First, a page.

Two major issues that surfaced during February were the possibility of the Federal Reserve raising the benchmark interest rate “fairly soon,” and the Trump Administration’s promise to undo many of the Dodd-Frank financial reforms of 2010. Throughout the month, the stock market rally continued to show strength, with the financial sector benefiting more than any other based on expectations that the Trump Administration will slash regulations that the President has deemed too onerous. Dodd-Frank aroused the ire of powerful enemies within the finance sector from the get-go, and certain Republicans have been trying to hobble the Consumer Financial Protection Bureau since its inception in 2012. Here’s a summary of the debate surrounding these two topics.
President Trump has taken aim specifically at the Dodd-Frank reforms and put into motion a 120-day review of financial regulations to assess whether they meet “core principles.” It is considered unlikely that the Trump Administration will be able to achieve anything like a full repeal of the Dodd-Frank Act, which was created in response to the financial meltdown of 2007-2008. While pro-regulation politicos agree that simplification and principle-based regulations would help streamline the regulatory process, they are alarmed that oversimplifying banking regulations will end up seriously hobbling regulatory agencies, and that the overhaul will eliminate the only Federal Agency that protects consumers interests from unscrupulous lenders.
Critics argue that Wall Street bankers caused the crisis in the first place and that shackling independent regulators would give bankers free rein to cause another disaster in the not-so-distant future. They urge lawmakers to remember that, prior to the creation of the Consumer Financial Protection Bureau, neither the Federal Reserve nor the Office of the Comptroller of the Currency were involved in any meaningful consumer protection. By March 2007, when the enormity of the problem was evident, the Fed’s recommendation to banks that “communications with consumers should provide clear and balanced information about the relative benefits and risks of the products” was considered a mild rebuke that carried no real weight.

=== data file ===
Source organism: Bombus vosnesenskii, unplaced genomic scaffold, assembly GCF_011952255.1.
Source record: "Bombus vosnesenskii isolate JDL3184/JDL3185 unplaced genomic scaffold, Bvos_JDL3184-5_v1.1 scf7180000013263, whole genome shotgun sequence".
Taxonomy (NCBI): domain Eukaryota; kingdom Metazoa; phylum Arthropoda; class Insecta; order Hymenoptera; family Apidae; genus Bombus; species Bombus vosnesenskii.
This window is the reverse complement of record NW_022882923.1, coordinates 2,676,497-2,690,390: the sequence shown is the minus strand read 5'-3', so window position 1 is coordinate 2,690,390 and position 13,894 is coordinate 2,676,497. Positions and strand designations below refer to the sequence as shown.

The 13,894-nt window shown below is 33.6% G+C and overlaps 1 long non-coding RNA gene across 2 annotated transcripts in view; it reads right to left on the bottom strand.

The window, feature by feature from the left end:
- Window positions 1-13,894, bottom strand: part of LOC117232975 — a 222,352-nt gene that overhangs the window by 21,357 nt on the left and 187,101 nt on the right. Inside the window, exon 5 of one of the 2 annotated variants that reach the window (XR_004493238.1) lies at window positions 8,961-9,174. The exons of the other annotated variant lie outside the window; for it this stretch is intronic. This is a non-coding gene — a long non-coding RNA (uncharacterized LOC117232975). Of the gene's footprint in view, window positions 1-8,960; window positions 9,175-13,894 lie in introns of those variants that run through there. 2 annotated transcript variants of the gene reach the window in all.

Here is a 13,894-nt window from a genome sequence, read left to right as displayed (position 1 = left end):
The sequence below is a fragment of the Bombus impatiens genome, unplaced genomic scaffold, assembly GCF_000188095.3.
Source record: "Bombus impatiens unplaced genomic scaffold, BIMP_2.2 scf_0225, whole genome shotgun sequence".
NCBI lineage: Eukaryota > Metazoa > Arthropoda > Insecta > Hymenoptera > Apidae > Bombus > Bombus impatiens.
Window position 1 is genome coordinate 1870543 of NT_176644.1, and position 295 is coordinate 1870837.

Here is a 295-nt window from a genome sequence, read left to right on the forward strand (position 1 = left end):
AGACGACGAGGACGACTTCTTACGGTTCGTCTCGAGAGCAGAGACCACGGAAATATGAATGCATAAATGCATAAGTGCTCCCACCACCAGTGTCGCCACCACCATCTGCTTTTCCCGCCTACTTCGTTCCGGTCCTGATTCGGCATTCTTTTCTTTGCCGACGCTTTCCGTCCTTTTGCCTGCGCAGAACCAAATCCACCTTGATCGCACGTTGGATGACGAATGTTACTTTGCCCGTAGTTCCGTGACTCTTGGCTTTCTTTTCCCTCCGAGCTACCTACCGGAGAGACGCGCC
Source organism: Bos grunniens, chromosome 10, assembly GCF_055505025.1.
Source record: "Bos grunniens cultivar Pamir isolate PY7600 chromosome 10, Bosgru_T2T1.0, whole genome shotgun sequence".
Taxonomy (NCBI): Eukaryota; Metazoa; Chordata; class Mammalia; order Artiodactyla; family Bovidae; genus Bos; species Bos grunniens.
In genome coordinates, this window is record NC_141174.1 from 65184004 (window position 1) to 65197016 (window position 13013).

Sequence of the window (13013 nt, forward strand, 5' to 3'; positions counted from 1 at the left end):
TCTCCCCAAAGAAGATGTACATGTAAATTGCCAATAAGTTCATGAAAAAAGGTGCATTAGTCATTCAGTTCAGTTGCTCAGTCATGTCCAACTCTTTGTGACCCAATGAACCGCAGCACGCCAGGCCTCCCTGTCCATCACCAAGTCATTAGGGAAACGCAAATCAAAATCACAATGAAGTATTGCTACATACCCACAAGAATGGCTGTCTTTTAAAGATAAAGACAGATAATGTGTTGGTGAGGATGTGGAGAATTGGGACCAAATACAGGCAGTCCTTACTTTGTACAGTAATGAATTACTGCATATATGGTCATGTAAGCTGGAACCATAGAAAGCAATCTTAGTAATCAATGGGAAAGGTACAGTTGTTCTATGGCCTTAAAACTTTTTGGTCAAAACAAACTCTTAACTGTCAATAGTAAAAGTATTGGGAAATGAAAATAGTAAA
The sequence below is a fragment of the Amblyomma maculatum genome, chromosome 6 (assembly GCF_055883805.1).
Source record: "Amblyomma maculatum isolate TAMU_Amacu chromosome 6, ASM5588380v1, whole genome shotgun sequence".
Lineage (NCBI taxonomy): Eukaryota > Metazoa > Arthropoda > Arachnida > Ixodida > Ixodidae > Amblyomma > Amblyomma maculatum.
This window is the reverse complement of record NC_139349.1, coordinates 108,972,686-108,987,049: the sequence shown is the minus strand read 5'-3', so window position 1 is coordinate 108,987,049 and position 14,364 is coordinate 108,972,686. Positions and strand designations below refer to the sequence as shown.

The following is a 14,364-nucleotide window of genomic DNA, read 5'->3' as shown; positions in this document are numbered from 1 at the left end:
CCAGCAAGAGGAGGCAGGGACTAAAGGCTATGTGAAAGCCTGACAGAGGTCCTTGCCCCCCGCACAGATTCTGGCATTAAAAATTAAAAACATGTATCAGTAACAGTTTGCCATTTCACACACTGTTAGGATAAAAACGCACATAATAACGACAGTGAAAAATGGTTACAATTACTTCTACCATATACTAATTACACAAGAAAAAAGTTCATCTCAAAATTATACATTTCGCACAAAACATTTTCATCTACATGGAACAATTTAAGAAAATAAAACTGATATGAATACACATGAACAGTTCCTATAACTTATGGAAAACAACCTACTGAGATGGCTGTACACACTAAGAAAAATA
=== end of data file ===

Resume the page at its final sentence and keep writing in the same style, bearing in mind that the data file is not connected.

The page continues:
Critics have also pointed to the weakness of Trump’s argument that bank credit – which he claims is tight as a result of onerous banking regulation – has meant that businesses can’t get loans, noting that recent records show that banks in fact are lending more not less. Banks have the deep pockets to pay the costs of compliance, though it is true that the financial costs of compliance have been more onerous for smaller lenders. The Consumer Financial Protection Bureau’s pursuit of wrongdoing by big banks, consumer credit reporting agencies, credit card issuers, student loan collection agencies, and financial institutions has benefited consumers. It is equally obvious that big finance will continue to lobby hard to gut it and to dismantle many other regulatory safeguards created by Dodd-Frank.
The Federal Reserve
The solid performance of the markets during the winter months probably will encourage the Fed to begin raising its benchmark interest rate soon. Although the minutes from the Fed’s most recent meetings stopped short of suggesting announcing an increase at the March meeting, they noted a high level of optimism amongst the business community – and that the second half of 2016 had seen an average job creation of 190,000 per month.